New York to work with Gates Foundation to 'reimagine' schools: governor

By Nathan Layne and Rajesh Kumar Singh

(Reuters) - New York will work with the Bill & Melinda Gates Foundation to "reimagine" the state's school system as part of broader reforms in the wake of the coronavirus pandemic, Governor Andrew Cuomo told a daily briefing on Tuesday.

Cuomo, who has emerged as a leading national voice on states' efforts to battle the crisis, said he believed people were starting to see the pandemic as a rare opportunity to make large-scale changes.

"We have paid a very high price for what we are going through. But the hope is that we learn from it and that we are the better for it," Cuomo said, citing transportation, healthcare and schools as potential targets for reform.

"We don't want to go through all of this and replace what was there before," he said. "We want to build back better."

Cuomo said hospitals needed to be made more resilient and noted that New York City's subways would be shut for disinfection between 1 and 5 a.m. starting on Wednesday morning, likely presaging bigger changes for the nation's largest public transit system in the coming months.

He outlined plans to work with the foundation of Microsoft Corp co-founder Gates to improve New York's education system, which includes the largest public system in the country in New York City, with more than one million students.

While he did not provide specifics, Cuomo suggested a fundamental rethink of the classroom was on the table.

"The old model of everybody goes and sits in a classroom and the teacher is in front of that classroom, and teaches that class, and you do that all across the city, all across the state, all these buildings, all these physical classrooms – why with all the technology you have?" Cuomo asked.

Cuomo is making plans for reopening New York, the worst-hit state by far with more than a third of the country's nearly 70,000 deaths, after a three-week decline in hospitalizations and a downtrend in the number of related deaths.

He said 230 New Yorkers died on Monday from COVID-19, the disease caused by the virus, a tick higher than Sunday but half the daily fatalities recorded two weeks ago. Hospitalizations and intubations continued to fall, Cuomo said.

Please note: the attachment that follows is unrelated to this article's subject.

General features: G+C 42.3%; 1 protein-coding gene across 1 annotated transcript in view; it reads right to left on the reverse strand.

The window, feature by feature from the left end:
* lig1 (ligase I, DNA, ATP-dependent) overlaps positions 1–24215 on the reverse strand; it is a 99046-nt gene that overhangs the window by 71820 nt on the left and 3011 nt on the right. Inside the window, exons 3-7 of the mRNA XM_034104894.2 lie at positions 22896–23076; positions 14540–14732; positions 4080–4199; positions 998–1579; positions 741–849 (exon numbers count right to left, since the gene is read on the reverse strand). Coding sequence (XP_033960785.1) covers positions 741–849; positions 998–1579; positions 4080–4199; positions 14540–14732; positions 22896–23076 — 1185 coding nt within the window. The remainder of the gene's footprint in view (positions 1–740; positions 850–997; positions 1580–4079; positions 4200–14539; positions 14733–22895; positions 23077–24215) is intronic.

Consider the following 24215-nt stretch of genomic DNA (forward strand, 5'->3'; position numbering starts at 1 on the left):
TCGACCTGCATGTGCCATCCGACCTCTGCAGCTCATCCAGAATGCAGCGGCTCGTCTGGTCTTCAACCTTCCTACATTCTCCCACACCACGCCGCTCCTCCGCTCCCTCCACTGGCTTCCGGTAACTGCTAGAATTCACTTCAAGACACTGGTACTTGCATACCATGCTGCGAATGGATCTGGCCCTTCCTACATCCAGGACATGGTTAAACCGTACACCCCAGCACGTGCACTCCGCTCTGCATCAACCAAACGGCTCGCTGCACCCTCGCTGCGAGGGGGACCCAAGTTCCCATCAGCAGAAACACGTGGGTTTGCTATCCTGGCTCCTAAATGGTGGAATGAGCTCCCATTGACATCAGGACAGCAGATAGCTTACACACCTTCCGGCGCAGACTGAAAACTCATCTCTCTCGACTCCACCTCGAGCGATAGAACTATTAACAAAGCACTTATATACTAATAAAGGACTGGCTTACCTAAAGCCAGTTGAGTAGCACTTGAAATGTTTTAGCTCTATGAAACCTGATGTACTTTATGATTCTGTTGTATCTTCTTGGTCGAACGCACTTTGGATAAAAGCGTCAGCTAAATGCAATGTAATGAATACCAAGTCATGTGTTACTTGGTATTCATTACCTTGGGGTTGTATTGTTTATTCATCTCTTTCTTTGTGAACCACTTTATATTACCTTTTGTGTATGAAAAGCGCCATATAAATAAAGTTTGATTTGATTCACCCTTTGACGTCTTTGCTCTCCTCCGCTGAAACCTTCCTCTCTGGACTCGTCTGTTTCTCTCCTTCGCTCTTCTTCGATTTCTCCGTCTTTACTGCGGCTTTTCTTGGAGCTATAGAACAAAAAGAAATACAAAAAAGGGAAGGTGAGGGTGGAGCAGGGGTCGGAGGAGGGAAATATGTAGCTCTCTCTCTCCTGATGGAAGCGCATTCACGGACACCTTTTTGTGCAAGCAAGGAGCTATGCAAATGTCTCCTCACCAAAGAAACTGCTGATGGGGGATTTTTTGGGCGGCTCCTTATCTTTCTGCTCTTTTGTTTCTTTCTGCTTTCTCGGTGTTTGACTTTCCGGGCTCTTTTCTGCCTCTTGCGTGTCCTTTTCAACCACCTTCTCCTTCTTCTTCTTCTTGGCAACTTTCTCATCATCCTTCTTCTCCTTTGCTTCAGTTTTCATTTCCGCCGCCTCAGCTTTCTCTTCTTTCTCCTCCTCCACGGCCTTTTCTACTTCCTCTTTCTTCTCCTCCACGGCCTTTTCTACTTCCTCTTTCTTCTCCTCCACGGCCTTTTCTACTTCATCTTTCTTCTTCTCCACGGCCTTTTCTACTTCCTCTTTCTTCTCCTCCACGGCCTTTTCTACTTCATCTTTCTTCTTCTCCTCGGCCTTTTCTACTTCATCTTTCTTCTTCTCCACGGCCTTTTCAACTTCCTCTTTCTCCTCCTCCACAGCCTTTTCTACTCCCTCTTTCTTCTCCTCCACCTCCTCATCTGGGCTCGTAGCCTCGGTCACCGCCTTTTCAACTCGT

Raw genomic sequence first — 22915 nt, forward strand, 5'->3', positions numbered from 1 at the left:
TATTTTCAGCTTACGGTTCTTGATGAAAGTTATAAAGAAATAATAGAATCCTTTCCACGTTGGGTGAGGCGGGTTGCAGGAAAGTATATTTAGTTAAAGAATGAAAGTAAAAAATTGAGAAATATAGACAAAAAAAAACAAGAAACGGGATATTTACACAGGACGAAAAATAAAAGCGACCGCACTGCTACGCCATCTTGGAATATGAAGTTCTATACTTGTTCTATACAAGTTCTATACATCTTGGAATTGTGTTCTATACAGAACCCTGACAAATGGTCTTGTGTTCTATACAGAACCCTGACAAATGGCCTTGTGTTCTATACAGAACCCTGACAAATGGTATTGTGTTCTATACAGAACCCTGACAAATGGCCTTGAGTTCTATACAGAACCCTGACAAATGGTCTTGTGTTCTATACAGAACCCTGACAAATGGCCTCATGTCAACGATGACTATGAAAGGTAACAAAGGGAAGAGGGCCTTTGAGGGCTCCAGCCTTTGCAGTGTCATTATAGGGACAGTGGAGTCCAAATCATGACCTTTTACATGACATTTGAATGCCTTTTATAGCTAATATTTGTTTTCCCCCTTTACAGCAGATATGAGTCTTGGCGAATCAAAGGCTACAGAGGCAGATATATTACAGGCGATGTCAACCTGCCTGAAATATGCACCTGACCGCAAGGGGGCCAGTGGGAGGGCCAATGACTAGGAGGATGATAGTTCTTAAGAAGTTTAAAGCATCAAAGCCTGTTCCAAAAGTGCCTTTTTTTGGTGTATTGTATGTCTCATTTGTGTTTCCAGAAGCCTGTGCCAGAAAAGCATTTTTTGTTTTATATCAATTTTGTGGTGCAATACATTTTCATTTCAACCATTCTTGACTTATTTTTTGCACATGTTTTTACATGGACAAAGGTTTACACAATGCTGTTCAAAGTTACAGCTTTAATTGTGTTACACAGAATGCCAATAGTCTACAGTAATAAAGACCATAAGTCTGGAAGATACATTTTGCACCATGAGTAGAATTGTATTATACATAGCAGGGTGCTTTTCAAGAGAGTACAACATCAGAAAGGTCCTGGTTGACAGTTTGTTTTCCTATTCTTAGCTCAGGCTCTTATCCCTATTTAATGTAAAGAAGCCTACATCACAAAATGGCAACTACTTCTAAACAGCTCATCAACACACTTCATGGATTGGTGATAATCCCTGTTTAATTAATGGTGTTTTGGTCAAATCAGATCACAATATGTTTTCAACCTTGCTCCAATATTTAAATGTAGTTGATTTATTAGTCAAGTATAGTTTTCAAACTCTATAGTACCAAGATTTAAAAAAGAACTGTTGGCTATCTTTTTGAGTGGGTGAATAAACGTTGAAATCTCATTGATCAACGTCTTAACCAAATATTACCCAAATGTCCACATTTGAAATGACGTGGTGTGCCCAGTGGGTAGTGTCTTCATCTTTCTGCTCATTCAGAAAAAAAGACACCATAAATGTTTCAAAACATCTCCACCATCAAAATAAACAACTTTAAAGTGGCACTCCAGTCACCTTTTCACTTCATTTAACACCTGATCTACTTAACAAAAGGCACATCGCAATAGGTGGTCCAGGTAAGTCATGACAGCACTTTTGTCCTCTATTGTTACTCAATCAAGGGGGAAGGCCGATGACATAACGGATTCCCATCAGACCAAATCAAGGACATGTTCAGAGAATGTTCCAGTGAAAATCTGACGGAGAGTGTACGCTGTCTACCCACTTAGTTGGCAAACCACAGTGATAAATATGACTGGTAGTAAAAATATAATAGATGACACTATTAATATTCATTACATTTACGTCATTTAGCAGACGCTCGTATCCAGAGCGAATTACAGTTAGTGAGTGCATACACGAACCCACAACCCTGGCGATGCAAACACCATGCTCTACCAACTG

The governor also called for a frank discussion about the trade-offs inherent in lifting restrictions aimed at curbing the spread of the virus, noting that some models were revising national death counts upwards due to the decision to start re-opening in more than half of the 50 states.

"The faster we reopen the lower the economic costs but the higher the human costs, because the more lives lost," Cuomo said. "That is the hard truth that we are all dealing with. Let's be honest about it."

Cuomo criticized comments by U.S. President Donald Trump, who told the New York Post that giving federal funds to states financially crippled by the crisis would amount to bailing out Democratic governors who had mismanaged their states.

Calling on Trump to take a bipartisan approach, Cuomo said blocking funds to states hit hardest by the pandemic would prove to be "self-defeating."

"If you starve the states, how do you expect states to fund" their reopening, said Cuomo, who has estimated New York faces a $10 to $15 billion budget shortfall. "If you go down this path of division you will defeat all of us."

Cuomo showed a slide of the Lincoln Memorial in Washington, displaying former President Abraham Lincoln's famous line: "A house divided against itself cannot stand."

The memorial was the backdrop for Trump's virtual town hall on the pandemic broadcast by FOX News on Sunday night.

(reporting by Nathan Layne in Wilton, Connecticut, and Rajesh Kumar Singh in Chicago; Editing by Chizu Nomiyama, David Gregorio and Sonya Hepinstall)